Once your dog learns how to “sit” on command, you can then start to implement it into your everyday routine, and use it as a way to let your new puppy know what is expected of it. A young dog that is given boundaries, limitations and expectations will soon learn that it has to work for your attention, and that certain types of behavior are not acceptable.

For example, you can teach your dog to sit and wait patiently for food to be served. This is a very important practice because it mimics the respect a younger dog would naturally give to higher members in their pack at feeding times.

Young dogs would naturally learn to give older dogs space when food is being consumed, and they would have to wait for their turn to feed. You can tap into these natural instincts by teaching your dog that you expect it to sit and wait for its food. This way, your puppy will not grow up thinking that it is in charge of the food – which can make food times stressful for both the dog and owner!

When a dog sits and waits for its food, it knows that the food belongs to you, and that you are providing it to it, which gives the dog a sense of hierarchy.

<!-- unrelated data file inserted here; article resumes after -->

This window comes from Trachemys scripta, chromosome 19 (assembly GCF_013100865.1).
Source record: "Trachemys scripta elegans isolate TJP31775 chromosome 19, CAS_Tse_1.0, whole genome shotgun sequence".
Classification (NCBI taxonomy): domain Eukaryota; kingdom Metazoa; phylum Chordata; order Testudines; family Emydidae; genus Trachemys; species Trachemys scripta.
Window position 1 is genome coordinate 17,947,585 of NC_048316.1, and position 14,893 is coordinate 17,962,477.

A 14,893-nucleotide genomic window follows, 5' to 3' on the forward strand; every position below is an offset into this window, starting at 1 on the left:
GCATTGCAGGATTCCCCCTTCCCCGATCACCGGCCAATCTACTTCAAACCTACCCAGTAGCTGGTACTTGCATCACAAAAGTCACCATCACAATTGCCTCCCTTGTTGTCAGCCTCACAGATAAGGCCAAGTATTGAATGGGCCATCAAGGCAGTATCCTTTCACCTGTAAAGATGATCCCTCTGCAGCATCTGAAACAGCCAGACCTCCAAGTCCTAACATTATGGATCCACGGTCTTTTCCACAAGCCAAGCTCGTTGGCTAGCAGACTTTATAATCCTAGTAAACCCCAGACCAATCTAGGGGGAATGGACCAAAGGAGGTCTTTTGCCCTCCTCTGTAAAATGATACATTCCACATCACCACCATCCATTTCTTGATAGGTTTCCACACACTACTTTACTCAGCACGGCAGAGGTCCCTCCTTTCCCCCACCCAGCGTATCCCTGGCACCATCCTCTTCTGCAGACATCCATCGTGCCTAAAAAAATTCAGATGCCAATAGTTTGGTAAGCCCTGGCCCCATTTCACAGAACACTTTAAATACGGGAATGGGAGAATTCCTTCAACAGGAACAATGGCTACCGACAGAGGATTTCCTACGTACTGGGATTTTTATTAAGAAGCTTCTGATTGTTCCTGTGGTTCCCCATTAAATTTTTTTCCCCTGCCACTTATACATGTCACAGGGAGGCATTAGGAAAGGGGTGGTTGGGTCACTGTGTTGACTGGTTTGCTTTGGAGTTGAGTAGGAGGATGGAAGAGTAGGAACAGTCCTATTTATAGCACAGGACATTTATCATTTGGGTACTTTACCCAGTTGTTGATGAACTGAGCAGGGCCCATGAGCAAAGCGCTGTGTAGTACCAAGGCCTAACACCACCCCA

Dogs are much happier when their owners can display this kind of authority; it provides the same kind of stability and sense of security a child benefits from parents know how to take control of unwanted situations and lead the way to desired behavior.

The “sit” command also becomes useful when you have to put the dog’s collar and leash on before taking it for a walk. If you teach your dog to sit, then you can save a lot of time because you won’t have to chase it all over the house every time it is time to go out or come home from the dog park!

Starting and ending a walk in this calm and authoritative manner means that your walk is likely to be much more pleasurable because your dog will soon learn who the leader is, and it will be happier to follow rather than drag you down the street!